This small, square-shaped, 3D printed lamp, with a sleek futuristic design, is powered by battery, charged wirelessly and will glow for 90 minutes on a single charge.
Who doesn’t love lamps? They are a cool and fun way to add some unique flair to just about any space, be it an office, bedroom or living room.
To be fair, when thinking of 3D printing, lamps aren’t normally the first thing that springs to mind. But with the exponentially growing possibilities of 3D printing, you can now create and design your own lamps and lampshades for just about any usage. We at All3DP love lamps and lampshades of all shapes and sizes, especially if they are 3D printed. So this week’s project seems to be our cup of tea.
MyMiniFactory creator Jonathan Odom has enlightened us with his design of a 3D printed lamp. This small – futuristic looking – lamp charges wirelessly, can be picked up and used as a lantern for up to 90 minutes. So basically this is a two-in-one gadget. Of the top of our head, we would say the ideal nightstand lamp or cut out for long summer nights in the garden. But the possibilities are almost limitless. You will surely find a suited place, where it brightens up your life.
So without further ado, let’s take a look at what you need and how to assemble the lamp.
This 3D printed lamp consists of seven printed parts and the electrical interior. Here is a detailed listing of the parts and tools needed for this project.
The 3D printable STL files are available for free on Instructables.
The size of the lamp is a 127mm x 127mm cube, so any FDM desktop printer with a bed at least that size will work just fine. You can resize the parts obviously, but then the electrical parts will not fit their casing.
The print itself is pretty straight forward. However, it turns out the placement of the lens, on the printing platform, has a huge effect on the lightning effect of the translucent object. In the left picture, the face of the lens was placed flat on the printing bed, reducing the amount of support needed, but also resulting in ridges around the top of the lens and the clearly visible checkerboard pattern.
When placing the three corners of the lens on the printing bed – as shown in the right picture – a whole lot of support is needed But, the results are more concentric layers around the lens’ corners, therefore hiding the variations within the lens and creating a more uniform look.
Apart from that, you are good to go. In the pictures provided, the maker usedfor the lens and for the housing. But feel free to go to town regarding color selection.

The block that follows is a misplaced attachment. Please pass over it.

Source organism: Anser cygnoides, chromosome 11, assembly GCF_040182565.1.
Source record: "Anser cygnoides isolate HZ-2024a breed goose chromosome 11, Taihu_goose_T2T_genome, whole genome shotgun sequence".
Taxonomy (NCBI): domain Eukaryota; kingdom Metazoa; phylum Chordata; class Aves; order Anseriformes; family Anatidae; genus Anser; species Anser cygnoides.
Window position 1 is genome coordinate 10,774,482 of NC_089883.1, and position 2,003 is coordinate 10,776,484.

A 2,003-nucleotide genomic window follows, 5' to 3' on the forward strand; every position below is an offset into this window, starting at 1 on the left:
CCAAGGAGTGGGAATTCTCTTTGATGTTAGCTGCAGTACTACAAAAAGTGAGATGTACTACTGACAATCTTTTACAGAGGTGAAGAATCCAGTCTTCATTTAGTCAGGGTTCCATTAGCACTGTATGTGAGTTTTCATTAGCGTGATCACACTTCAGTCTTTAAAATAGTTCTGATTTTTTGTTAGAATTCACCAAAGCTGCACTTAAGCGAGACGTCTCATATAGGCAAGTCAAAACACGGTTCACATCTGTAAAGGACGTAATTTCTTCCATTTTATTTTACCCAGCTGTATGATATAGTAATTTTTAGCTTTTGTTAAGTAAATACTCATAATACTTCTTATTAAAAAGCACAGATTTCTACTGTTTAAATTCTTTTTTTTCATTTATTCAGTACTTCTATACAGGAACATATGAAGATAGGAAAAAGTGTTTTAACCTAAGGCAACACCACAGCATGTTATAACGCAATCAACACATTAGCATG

For the lamp’s interior, you will need the following:1. Universal Qi Wireless Charging Transmitter – plugs into a USB power source and emits 3.7V power through a copper coil. The other end goes inside the charging base.
2. Universal Qi Wireless Receiver Module – receives transmitted power through a copper coil. It goes inside the lamp.
3. Micro Lipo w/MicroUSB Jack – USB LiIon/LiPoly charger – stabilizes the power coming through the wireless receiver, ensuring constant 3.7V.
4. Lithium Ion Battery – 3.7v 2000mAh – a standard rechargeable battery, powered through the Micro Lipo charger.
5. 1 Watt Cool White LED – Heatsink Mounted – a heatsink mounted, bright, LED powered by 3.7V. It plugs into the battery.
6. DC3-250V SPST Panel Mount Self-Locking Metal Push Button Switch 16mm – a standard latching switch that turns the LED on and off.
All you need for this project is a soldering iron and a small screwdriver.
Let’s dive right into the assembly. We are proving you with a detailed overview of the whole process. Basically, there are two housings, the base, and the lamp, that hold all the components. Let’s look at it step by step.
While you are waiting for your prints to finish you can start off on the electronics.
Get your soldering iron ready and add one pair of wires to the board, as shown above. The black and red wires, pre-soldered to the board, are used to hook up the wireless receiver. The black terminal connects the battery and the added wires on top will be used for powering the LED.
Once you have soldered the extra wiring to the board it is time to assemble the lamp. The first step is to hot-glue the wireless receiver pad to the recess at the bottom of the lamp housing.
Next up is to place the battery and LED lamp into the 3D printed cradle. The circuit board should be glued to the side of the housing, as well as any loose wires, to keep it from blocking any light. The switch is wired in as a breaker between the LED and the charger, as shown below.
If you have finished the lamp’s interior, you can take a deep breath and relax. The hard part is over. The charging dock assembly is super fast and easy.
Again start off by press-fitting the charging coil part into the recess on the underside of the dock. Carefully fixate it with the 3D printed brace and two screws to keep it in place.
Next, place the circuit board with the USB terminals on the upper level and also carefully fixate it with screws. Watch out to not screw to tight as the plastic may break and you have to start over your print. Then just close it up with the base plate and some screws at the bottom and the charging base should be ready to go.
The charging base circuit board has cutouts for both USB and Mini USB. Just plug it in, charge the lamp and brighten up your day.